MAGNETIC EFFECTS OF ELECTRIC CURRENT
Consider a conductor is moving inside a magnetic field or a magnetic field is changing around a fixed conductor. This was first studied by English experimental physicist Michael Faraday (1831). He discovered how a moving magnet can be used to generate electric currents. This effect can be observed by the following activity.
- Take a coil of wire AB having a large number of turns.
- Connect the ends of the coil to a galvanometer.
- Take a strong bar magnet and move its north pole towards the end B of the coil.
- The needle of the galvanometer shows a momentary deflection to the right. It indicates the presence of a current in the coil AB. The deflection becomes zero the moment the motion of the magnet stops.
- Now withdraw the north pole of the magnet away from the coil. So the galvanometer is deflected toward the left, showing that the current is set up in opposite direction.
- Place the magnet stationary near to the coil. Keep its north pole towards the end B of coil. The galvanometer needle deflects toward the right when the coil is moved towards the north pole of the magnet. Similarly, the needle moves toward left when the coil is moved away.
- When the coil is kept stationary with respect to the magnet, the deflection of the galvanometer drops to zero.
- If the south pole of the magnet is moved towards the end B, the deflections in the galvanometer would just be opposite to the previous case. When the coil & magnet are stationary, there is no deflection in galvanometer.
- Thus, this activity shows that motion of a magnet with respect to coil produces an induced potential difference, which sets up an induced electric current in the circuit.
Michael Faraday (1791–1867)
Faraday had no formal education. He developed his interest in science by reading books in book-binding shop he worked. He made notes of Humphrey Davy’s lectures and sent them to Davy. Soon he became an assistant in Davy’s laboratory at the Royal Institute. Faraday discovered electromagnetic induction and the laws of electrolysis. He turned down honorary degrees conferred by several universities.
- Take two coils of copper wire having many turns (say 50 and 100 turns). Insert them over a non-conducting cylindrical roll.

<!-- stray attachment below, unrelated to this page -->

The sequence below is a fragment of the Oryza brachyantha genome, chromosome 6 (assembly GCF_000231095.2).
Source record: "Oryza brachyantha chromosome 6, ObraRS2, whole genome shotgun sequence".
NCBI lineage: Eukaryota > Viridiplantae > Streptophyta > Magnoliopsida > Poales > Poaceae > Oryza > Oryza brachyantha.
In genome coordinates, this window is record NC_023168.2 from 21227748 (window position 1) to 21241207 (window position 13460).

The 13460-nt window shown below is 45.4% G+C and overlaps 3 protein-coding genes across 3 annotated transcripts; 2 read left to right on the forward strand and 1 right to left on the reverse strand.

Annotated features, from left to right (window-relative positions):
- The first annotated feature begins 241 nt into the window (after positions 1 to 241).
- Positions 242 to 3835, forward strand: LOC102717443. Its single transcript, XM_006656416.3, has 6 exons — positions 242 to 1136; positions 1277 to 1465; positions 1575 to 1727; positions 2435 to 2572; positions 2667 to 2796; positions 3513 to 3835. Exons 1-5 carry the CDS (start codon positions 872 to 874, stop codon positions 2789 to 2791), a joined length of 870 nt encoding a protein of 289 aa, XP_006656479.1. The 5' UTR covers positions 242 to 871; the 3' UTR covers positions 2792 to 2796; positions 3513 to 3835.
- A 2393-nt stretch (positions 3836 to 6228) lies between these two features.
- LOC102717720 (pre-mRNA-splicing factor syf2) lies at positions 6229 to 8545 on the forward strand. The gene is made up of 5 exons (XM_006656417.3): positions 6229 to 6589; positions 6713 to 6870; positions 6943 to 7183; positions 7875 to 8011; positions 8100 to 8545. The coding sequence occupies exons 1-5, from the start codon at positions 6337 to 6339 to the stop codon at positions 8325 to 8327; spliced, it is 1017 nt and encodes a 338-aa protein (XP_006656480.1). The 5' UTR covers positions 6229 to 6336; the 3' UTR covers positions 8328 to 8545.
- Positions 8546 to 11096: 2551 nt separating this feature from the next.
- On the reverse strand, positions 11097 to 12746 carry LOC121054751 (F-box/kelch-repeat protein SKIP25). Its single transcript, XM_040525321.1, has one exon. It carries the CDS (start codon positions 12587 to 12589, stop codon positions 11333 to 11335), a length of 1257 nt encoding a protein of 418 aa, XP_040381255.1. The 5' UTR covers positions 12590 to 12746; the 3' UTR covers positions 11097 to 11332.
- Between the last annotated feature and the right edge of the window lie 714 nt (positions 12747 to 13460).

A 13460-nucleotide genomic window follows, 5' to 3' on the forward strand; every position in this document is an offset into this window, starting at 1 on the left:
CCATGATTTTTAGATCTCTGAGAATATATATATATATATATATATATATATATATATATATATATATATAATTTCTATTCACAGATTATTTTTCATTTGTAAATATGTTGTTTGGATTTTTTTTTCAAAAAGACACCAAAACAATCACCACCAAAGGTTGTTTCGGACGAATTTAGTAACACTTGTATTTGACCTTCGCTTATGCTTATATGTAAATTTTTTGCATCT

- Connect the coil-1 (larger number of turns) in series with a battery & plug key. Connect coil-2 with a galvanometer.
- Plug in the key. The galvanometer needle instantly jumps to one side and just as quickly returns to zero. It indicates a momentary current in coil-2.
- Disconnect coil-1 from battery. The needle momentarily moves to the opposite side. It means that the current flows in the opposite direction in coil-2.
- As soon as the current in coil-1 reaches either a steady value or zero, the galvanometer in coil-2 shows no deflection.
We conclude that a potential difference is induced in coil-2 whenever the electric current through the coil–1 is changing (starting or stopping). Coil-1 is called the primary coil and coil-2 is called the secondary coil. As the current in the first coil changes, the magnetic field associated with it also changes. Thus the magnetic field lines around the secondary coil also change. Hence the change in magnetic field lines associated with the secondary coil is the cause of induced electric current in it. This process, by which a changing magnetic field in a conductor induces a current in another conductor, is called electromagnetic induction.
In a coil, current can be induced either by moving it in a magnetic field or by changing the magnetic field around it. It is convenient to move the coil in a magnetic field.
The induced current is highest when the direction of motion of the coil is at right angles to the magnetic field.
The direction of the induced current can be found by Fleming’s right-hand rule. Stretch the thumb, forefinger and middle finger of right hand perpendicular to each other.
- Forefinger indicates the direction of magnetic field.
- Thumb shows direction of motion of conductor.
- Middle finger shows the direction of induced current.